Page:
Directors with the Del Norte Healthcare District were at odds with Sutter Coast Hospital representatives Tuesday over a proposal to work together to recruit a psychiatrist to the area.

Though the issue was not on the healthcare district’s agenda, its directors spent more than 10 minutes toward the end of the meeting discussing a last-minute letter it received from Sutter Coast Hospital Chairman Ken Hall about taking part in a three-way collaboration to enhance mental health services in Del Norte County.

Rather than indicating that any member of the healthcare district board would take part in such a collaboration — described by Ellie Popadic, the hospital’s director of ancillary services and business development, as a working group — healthcare district Chairman Dr. Greg Duncan encouraged Sutter Coast Hospital representatives to bring their proposal to the district’s Dec. 18 meeting.

“What we had discussed and agreed upon as a board at the last meeting is we are very much looking forward to hearing your proposal and we wish to do so in an open public forum like this one,” Duncan said. “We think that’s the best way especially if there is a potential that you’re going to ask for public monies.”

Popadic and Sutter Coast Hospital board member David Gibbs first approached the healthcare district with a proposal for a collaboration between the two entities and the Del Norte County Mental Health Branch in September. At its Sept. 25 meeting, healthcare district board directors indicated they needed direct communication with the Sutter Coast Hospital board to take part in an effort to recruit a psychiatrist to Del Norte County.

On Tuesday, Duncan encouraged Gibbs, Popadic, Hall and hospital board member Ron Sandler to elaborate on any proposal the hospital has come up with in terms of bringing a psychiatrist to the area, noting that the healthcare district has yet to see specifics.

Gibbs stated that the vagueness of Hall’s most recent invitation to the healthcare district is “by design.”

“We felt that the three parties involved would best come up with a plan rather than the hospital trying to do so unilaterally,” Gibbs said. “We thought the best plan would come from a collection of ideas from you folks and the county mental health folks and the hospital. That was our design rather than have a public meeting.”

According to Duncan, the topic of mental health came up at a recent meeting of hospital medical staff and stated that the greatest need, based on his interviews with emergency room staff and with public health staff, is a crisis stabilization unit. However, according to Duncan, Popadic stated the county didn’t have enough money to fund a nurse that would oversee the unit.

Duncan’s colleague on the healthcare district board, Dr. Kevin Caldwell, said during the discussion about a collaboration with the county and hospital on mental health it’s been noted that there were many community forums about the issue.

“I think the community knows what it wants,” Caldwell said. “We need more psychiatrists, more telemedicine. It would be great if Open Door, Sutter Coast and the county would all get together and expand mental health services I don’t think there’s any question about that. I think it’s OK for you guys to just go do that.”

Caldwell also stated that the community needs more explanation from the hospital on the fate of the crisis stabilization unit.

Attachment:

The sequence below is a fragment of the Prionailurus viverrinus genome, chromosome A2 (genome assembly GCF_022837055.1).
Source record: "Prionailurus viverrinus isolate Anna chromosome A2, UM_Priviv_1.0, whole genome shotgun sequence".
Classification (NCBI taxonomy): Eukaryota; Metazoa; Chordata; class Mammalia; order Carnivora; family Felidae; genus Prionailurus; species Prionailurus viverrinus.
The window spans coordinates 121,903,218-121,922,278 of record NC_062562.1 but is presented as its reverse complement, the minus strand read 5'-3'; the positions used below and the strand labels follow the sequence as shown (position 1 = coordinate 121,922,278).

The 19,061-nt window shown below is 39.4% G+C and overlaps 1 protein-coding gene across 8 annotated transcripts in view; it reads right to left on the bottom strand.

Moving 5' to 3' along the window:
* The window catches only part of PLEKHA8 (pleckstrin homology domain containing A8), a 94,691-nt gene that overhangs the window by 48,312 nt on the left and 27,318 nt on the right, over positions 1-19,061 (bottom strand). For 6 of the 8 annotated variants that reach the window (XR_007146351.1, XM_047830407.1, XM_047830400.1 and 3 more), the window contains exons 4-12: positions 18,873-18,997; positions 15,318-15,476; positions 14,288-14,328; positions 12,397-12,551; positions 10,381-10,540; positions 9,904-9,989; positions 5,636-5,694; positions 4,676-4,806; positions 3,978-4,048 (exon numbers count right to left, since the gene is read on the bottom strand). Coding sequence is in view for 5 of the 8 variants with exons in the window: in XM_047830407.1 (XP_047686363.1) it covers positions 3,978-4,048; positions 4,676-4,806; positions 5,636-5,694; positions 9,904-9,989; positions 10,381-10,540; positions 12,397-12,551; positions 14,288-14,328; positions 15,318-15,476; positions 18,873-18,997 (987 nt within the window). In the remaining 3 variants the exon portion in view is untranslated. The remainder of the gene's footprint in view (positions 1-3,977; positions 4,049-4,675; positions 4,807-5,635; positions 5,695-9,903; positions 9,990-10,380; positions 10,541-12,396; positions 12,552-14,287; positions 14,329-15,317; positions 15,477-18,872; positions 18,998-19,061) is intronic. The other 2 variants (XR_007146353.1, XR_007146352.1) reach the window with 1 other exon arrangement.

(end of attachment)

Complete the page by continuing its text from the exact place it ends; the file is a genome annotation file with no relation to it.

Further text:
“This is a huge blow,” he said. “That was in the works for two years and for you to just end it, saying, well the county couldn’t afford it. I think the community needs more explanation than that.”

Popadic countered by asking if the healthcare district spoke with county health representatives “because Sutter Coast didn’t just end” the crisis stabilization unit.

“It’s a county service and they did not have the funds to support it sustainably long term,” Popadic said, encouraging the healthcare district to speak with the county. “It is something that we would have liked to see happen, but there (are) some challenges around it. But to think that Sutter just ended it, I think, would be a misstatement to be honest.”

Popadic said the hospital was looking to schedule an initial meeting that would include the county Mental Health Branch and were hoping members of the healthcare district would be available.

“I’m hearing nobody will be able to or would be willing to attend on one of these dates,” she said.

Sandler encouraged the healthcare district to take part in the collaboration, stating that it’s a change for the three entities to sit down and come up with ideas on what makes mental health better.

“It doesn’t need to happen at once, but that can all be worked together and brought back to this group once the ideas have kind of been filtered out,” he said. “I’d love to see us all working together for a great cause. Too many people at the table at one time, you get some distractions.”

Duncan noted the proposed meetings are during the week in the middle of the day and said hospital representatives were welcome to interact with the healthcare district at its regular monthly meetings. When Popadic asked if the healthcare district wasn’t interested in participating in a collaboration with the county, Duncan said he is interested, but he wants to participate in the open. He said he has a busy medical practice, in addition to being chair of the healthcare district board, and indicated several times that he’d like to see a concrete proposal from the hospital on recruiting a psychiatrist.

Long-time healthcare district board member Terry McNamara, noting that the November meeting would be his final meeting, said the healthcare district should take part in the collaboration and encouraged Duncan to put the issue on the agenda for the Dec. 18 meeting.

“We need a seat at the table,” he said.

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